In an article following on a recent post by Richard Florida about the political divide between urban and suburban America, James Bacon proclaims, “I’m one of the world’s few conservatives who supports the broader vision of the Smart Growth movement.”
“I have articulated a vision of Smart Growth that is based upon the principles of fiscal conservatism, limited government and free markets. But not many people are buying it,” says Bacon.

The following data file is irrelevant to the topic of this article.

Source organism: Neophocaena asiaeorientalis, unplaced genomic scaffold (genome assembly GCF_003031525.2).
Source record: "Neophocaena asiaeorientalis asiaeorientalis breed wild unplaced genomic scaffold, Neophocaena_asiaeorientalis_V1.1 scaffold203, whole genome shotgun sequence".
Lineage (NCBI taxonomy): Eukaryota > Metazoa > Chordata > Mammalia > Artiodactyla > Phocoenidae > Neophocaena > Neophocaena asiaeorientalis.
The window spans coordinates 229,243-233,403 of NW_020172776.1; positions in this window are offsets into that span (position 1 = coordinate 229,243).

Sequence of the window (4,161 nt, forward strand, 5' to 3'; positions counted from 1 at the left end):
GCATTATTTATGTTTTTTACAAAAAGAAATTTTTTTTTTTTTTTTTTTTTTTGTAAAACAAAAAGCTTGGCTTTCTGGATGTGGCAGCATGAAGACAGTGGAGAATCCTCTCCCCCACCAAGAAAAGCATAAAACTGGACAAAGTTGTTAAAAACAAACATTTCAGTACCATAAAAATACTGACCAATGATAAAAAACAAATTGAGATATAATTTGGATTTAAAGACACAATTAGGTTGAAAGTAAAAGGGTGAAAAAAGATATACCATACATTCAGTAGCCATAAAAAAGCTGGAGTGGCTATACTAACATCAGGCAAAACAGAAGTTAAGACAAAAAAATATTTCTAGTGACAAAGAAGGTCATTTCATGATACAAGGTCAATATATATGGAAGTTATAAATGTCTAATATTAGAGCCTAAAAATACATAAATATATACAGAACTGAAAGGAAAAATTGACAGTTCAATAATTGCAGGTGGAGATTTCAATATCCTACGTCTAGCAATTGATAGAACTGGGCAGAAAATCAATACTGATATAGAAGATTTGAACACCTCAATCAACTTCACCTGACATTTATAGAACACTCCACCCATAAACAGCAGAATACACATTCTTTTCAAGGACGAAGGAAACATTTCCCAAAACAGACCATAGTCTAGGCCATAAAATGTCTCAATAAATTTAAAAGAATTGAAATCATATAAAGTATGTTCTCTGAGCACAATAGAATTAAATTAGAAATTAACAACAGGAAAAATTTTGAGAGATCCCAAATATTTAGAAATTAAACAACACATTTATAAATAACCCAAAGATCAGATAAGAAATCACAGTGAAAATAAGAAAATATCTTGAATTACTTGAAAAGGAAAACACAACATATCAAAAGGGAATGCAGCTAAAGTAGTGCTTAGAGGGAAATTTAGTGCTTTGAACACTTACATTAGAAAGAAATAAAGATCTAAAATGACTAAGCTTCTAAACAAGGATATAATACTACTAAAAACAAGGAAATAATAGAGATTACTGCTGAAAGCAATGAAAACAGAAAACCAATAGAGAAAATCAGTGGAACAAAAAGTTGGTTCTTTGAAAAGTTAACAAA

Why not? “The reason, I think, can be traced to the political economy of sprawl. Republicans, the party that nominally stands for fiscal conservatism and free markets but rarely governs that way, comprise the party of sprawl. (By “sprawl” I mean the scattered, low-density, autocentric pattern of development that prevailed during the post-World War II era.) Republican voters tend to live in communities born of sprawl, benefit from the subsidies and cross-subsidies that perpetuate sprawl, don’t want to change the way they live and don’t want to give up the subsidies.”